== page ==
Update: None of these four scenarios has come to pass, after Donald Trump was just named the winner of Pennsylvania -- and likely soon the presidency. But we got surprisingly close. The original post follows.

The below is unlikely to happen. But it's significantly more plausible than it once seemed.

The 2016 election could end in a 269-269 tie, sending the race to the (GOP-controlled) House to decide who the next president is.

Here's Scenario No. 1, in which Donald Trump pulls the upset in Wisconsin, while Hillary Clinton carries Michigan, Pennsylvania, New Hampshire and Nevada.

And here's Scenario No. 2, in which Trump loses Michigan, Pennsylvania and Wisconsin but carries Nevada and New Hampshire.

Update: The below maps are off the board, with Trump being declared the winner of Utah.

And Scenario No. 3 in which this goes to the House would be if Trump wins Michigan, loses Pennsylvania, Wisconsin, Nevada and New Hampshire, but also loses Utah to independent Evan McMullin -- who has polled tight with Trump -- or to Clinton. Either way, Trump would be at 269 electoral votes; Clinton would be at 263 if McMullin won Utah or 269 if she won it.

And Scenario No. 4, which is No. 1, but with Utah going blue and Nevada going red:

A big x-factor in all of this -- and something that frankly makes this speculative exercise difficult -- are the two states that award electoral votes by congressional district. It looks very possible Trump could win one in Maine's more rural 2nd district; he currently leads there by double digits with 70 percent of precincts reporting, according to the Portland Press-Herald. The Clinton campaign, meanwhile, hopes to steal one in Nebraska's Omaha-based 2nd district, which President Obama won once and where she currently trails by 3 points. Moving either of those votes could give either candidate 270. The more likely would seem to be Trump getting No. 270 in Maine. (And moving both would keep each at 269.)

But even then, you have the issue of faithless electors. At least one Democratic elector in Washington state says he won't vote for Clinton, and another is threatening to. Some Republican electors have suggested they might spurn Trump too, but quickly backed down. If the electoral college is that close, these faithless electors come into play.

If it does go to the House, here's what happens in that scenario, according to the National Constitution Center:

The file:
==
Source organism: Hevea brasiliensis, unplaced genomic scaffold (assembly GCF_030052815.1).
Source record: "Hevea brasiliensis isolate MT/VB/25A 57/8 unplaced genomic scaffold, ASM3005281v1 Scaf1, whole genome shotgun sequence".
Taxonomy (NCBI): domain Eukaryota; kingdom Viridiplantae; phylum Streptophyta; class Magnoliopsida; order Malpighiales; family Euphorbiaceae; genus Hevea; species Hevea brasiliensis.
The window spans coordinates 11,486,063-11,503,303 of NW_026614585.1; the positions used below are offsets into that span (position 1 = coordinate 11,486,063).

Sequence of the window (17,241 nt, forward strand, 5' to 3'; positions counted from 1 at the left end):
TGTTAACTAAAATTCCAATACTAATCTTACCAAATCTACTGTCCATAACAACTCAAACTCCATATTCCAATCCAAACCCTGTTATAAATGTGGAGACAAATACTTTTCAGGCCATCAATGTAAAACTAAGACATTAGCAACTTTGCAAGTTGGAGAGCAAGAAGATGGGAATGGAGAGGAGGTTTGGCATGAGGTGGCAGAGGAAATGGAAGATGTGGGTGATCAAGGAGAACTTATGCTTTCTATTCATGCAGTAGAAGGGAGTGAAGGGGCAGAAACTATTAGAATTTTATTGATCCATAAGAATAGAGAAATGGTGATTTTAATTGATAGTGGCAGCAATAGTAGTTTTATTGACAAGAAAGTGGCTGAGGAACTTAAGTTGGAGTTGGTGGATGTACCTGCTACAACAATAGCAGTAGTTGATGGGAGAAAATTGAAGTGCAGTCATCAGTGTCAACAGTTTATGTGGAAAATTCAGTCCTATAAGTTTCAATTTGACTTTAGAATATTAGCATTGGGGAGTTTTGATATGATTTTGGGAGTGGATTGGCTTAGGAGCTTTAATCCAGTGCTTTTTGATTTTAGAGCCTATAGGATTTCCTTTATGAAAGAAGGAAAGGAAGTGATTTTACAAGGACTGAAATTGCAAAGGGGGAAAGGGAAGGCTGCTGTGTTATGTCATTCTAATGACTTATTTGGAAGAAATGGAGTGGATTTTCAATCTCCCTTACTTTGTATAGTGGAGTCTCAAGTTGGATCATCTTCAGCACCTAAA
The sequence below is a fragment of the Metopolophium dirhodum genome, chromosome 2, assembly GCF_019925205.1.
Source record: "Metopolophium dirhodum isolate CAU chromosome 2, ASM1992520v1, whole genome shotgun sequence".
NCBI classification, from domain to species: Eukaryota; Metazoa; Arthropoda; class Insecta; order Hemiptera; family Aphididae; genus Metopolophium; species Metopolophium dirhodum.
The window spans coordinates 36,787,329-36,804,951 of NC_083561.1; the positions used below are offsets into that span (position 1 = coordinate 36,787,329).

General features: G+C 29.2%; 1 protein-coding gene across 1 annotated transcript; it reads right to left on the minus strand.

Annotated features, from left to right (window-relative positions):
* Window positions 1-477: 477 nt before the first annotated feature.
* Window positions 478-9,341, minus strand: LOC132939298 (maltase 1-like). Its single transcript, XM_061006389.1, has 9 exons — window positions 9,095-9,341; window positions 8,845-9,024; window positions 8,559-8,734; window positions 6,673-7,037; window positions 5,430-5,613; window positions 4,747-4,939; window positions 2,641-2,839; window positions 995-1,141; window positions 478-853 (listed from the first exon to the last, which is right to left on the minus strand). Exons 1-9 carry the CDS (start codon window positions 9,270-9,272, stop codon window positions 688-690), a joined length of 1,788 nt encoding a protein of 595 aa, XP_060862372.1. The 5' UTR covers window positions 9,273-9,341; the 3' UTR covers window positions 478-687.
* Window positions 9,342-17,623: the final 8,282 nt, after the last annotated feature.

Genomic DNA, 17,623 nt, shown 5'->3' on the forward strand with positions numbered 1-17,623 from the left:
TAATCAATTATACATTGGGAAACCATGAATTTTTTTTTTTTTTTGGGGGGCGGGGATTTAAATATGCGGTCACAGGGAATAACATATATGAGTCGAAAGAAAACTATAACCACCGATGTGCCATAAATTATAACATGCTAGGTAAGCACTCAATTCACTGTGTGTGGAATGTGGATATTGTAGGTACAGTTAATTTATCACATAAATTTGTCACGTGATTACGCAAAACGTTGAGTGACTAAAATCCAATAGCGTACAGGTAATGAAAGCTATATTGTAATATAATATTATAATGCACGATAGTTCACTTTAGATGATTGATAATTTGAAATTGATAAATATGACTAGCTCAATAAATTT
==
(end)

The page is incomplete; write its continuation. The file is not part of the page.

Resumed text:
In a tie scenario, the election would eventually head to the House of Representatives and the Senate, under the 12th Amendment, assuming that the final Electoral College vote is similar on December 19, 2016.
This has happened twice before. After the 1824 election, when no presidential candidate won a majority of the electoral votes, the House picked John Quincy Adams over Andrew Jackson (who had the most popular votes) as President. And after the 1836 election, there was a contingent election in the Senate for Vice President won by Richard Mentor Johnson.
Before the contingent elections get to the House and Senate for a vote, however, several things need to happen. First, at a state level, the election results need to be confirmed; in particular, the winning slate of electors for a state is confirmed. This is where the disputes in 1876 and 2000 over electors had to be resolved.
There are also the possibilities of recounts and contested elections within states where a recount is automatically triggered (like the 2000 contest in Florida) or of a legal action leading state courts to decide lawsuits related to contested elections.
Under a federal law known as the safe-harbor provision, a state must determine its electors six days before the Electoral College members meet in person. In 2016, that safe-harbor deadline is December 13, since the college votes on December 19.
The electors for each state convene on December 19, 2016, at their state capitols and in the District of Columbia. In 48 of 50 states, just the electors who represent the candidate with the most popular votes on Election Day each get to cast votes in the Electoral College election. (Maine and Nebraska split votes by congressional district.) Each state group sends its endorsed, official vote count certificate to the Vice President (acting as President of the Senate), state officials, the federal court that had jurisdiction over the state capital area, and the federal Archivist. The vote certificates must be received in Washington by December 28.
In 2017, the new federal Congress convenes on January 6 for the official Electoral College vote count. The Vice President will open the vote certificates and pass them to four members of Congress, who count the votes. If there is a majority winner with at least 270 electoral votes and there are no objections filed by members of Congress, the Presidential election is certified and over. If there isn’t a majority winner, the House decides who is President; the Senate decides who is Vice President.
In the House, each state delegation gets one vote in the presidential contingent election. Currently, the Republicans have the clear majority in 33 state delegations out of 50 in the House, before Election Day. Each member of the Senate gets one vote in a contingent election. That could allow for the unlikely pairing of a President and Vice President from different political parties – which hasn’t happened since 1796.
And there are also some unlikely but possible scenarios. For example, there could be a vote cast by a faithless elector at the state level during the December 19 electoral college vote, which may lead someone in the House or Senate to contest that vote.